With horns blaring and people cheering from sunroofs and windows, Queens Centers for Progress, a Jamaica-based provider of supports and services for people with developmental disabilities, honored their essential Direct Support Professionals on April 23, with a cavalcade of 18 cars and 25 people that drove past the nine group homes that the agency operates in the borough.
Directors, staff, and elected officials including Assemblyman David Weprin and Councilman Barry Grodenchik joined the families of those who reside in the homes showed their appreciation and support for the dedicated staffers who take care of the residents through the COVID-19 pandemic.
“The array of cars with signs on them gave the staff here a warm feeling of appreciation,” House Supervisor Angela Barnett said. “The individuals were also happy in taking pictures, cheering and clapping as all went by honking their horns. It was so nice that QCP did this for all of us. This was well appreciated.”
QCP, now in its 70th years of service to Queens, has 73 people residing at group homes in Jackson Heights, Jamaica Estates and Bellerose. Budgetary restraints make it difficult to attract and retain workers, but during the pandemic, the staff rose to the occasion, as many of the homes went into quarantine.
One family member was in tears as she stood outside the home that her brother lives in having not seen him in seven weeks of lockdown. The brother and sister communicate with phone and video calls and she wanted to be there to show her support for the people keeping her brother safe, many to their own detriment.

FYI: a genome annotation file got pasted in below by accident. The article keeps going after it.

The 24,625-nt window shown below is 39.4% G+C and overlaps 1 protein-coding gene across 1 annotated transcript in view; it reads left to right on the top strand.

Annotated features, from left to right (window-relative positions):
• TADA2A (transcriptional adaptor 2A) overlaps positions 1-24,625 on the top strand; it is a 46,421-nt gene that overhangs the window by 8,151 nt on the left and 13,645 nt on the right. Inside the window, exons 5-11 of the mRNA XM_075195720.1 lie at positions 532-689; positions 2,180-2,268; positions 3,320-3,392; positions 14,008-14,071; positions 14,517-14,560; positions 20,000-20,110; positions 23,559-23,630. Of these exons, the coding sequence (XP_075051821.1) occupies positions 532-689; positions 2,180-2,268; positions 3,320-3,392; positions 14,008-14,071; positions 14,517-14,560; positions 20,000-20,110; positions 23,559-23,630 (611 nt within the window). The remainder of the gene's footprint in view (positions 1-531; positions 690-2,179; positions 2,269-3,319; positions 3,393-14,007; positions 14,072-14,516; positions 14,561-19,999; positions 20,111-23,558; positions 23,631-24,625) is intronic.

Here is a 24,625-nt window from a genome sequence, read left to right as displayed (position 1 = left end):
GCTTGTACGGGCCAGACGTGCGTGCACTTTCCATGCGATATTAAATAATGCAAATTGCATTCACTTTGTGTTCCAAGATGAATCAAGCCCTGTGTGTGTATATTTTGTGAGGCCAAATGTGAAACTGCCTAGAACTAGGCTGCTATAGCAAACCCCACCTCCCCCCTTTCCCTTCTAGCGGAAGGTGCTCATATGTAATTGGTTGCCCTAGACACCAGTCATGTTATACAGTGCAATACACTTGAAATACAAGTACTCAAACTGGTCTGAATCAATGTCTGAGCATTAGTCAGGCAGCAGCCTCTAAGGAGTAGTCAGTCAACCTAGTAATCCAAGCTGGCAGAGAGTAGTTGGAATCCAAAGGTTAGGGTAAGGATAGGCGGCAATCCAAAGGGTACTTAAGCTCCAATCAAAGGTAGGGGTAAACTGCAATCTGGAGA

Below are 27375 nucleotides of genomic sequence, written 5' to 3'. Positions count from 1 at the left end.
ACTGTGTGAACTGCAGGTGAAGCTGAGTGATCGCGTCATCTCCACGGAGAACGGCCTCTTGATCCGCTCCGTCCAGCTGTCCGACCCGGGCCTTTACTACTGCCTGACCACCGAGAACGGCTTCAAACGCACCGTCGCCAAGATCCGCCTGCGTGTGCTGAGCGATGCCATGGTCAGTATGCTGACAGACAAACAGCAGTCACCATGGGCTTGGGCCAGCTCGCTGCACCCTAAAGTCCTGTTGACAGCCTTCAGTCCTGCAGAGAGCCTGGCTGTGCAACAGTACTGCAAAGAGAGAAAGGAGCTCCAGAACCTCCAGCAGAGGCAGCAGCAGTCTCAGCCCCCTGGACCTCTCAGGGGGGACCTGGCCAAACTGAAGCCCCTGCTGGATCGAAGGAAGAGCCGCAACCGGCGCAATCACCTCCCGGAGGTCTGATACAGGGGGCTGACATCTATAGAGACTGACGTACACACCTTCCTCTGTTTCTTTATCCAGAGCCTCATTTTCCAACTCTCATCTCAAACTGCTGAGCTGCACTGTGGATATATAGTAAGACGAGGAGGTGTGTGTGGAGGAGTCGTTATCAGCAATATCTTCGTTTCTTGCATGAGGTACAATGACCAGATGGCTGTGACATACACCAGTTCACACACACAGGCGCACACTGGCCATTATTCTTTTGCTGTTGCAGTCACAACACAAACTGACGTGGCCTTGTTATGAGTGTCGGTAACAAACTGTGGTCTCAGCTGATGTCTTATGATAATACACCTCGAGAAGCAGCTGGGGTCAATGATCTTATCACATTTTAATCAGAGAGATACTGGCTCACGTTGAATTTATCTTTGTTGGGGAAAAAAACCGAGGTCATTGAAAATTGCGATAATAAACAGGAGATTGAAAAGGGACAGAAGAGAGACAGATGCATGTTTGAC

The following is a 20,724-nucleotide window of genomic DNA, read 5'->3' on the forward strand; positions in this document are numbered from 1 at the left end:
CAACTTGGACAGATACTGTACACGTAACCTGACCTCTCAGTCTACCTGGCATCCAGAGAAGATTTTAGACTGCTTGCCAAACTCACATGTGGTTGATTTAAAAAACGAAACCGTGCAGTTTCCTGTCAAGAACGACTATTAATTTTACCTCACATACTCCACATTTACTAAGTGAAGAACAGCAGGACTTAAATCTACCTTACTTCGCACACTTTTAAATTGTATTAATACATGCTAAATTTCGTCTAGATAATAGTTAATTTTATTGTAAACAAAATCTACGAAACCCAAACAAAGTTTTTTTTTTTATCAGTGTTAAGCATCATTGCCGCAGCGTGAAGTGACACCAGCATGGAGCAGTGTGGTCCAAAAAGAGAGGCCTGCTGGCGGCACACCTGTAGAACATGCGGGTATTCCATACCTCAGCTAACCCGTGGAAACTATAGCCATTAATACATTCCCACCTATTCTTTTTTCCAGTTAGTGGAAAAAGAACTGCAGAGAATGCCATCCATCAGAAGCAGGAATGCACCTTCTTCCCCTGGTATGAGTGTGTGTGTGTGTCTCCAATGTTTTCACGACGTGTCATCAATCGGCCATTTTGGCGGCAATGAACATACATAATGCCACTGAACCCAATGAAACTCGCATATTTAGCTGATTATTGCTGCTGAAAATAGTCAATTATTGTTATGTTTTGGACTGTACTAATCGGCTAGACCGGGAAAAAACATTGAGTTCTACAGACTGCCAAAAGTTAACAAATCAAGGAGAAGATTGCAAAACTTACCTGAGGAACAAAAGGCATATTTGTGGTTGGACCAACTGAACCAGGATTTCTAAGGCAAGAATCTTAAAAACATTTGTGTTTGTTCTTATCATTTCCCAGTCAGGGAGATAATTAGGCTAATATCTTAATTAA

“Our staff is dedicated to the people whom we serve,” QCP Executive Director Terri Ross said. “They have put themselves and their families at considerable risk by agreeing to quarantine for two weeks in each of our homes.”
Despite the efforts the agency has made to keep its staff and individuals safe, including spending more than $90,000 on personal protection equipment, QCP has experienced the loss of five of its residents to the virus and underlying health issues. Despite the loss and the emotional and physical toll that caring for this vulnerable population entails, QCP staffers remain upbeat and are doing all they can to calm and comfort the residents while faced with the coronavirus.
“Working 24 hours a day, seven days a week to take care of our individuals — they are truly heroes and represent the best of us,” Ross said. “This parade is to show our support and gratitude to our staff, for doing everything in their power to make sure our residents are safe and well cared for. They are our frontline heroes.”
To support the Queens Centers for Progress text: SupportQCP to 71777.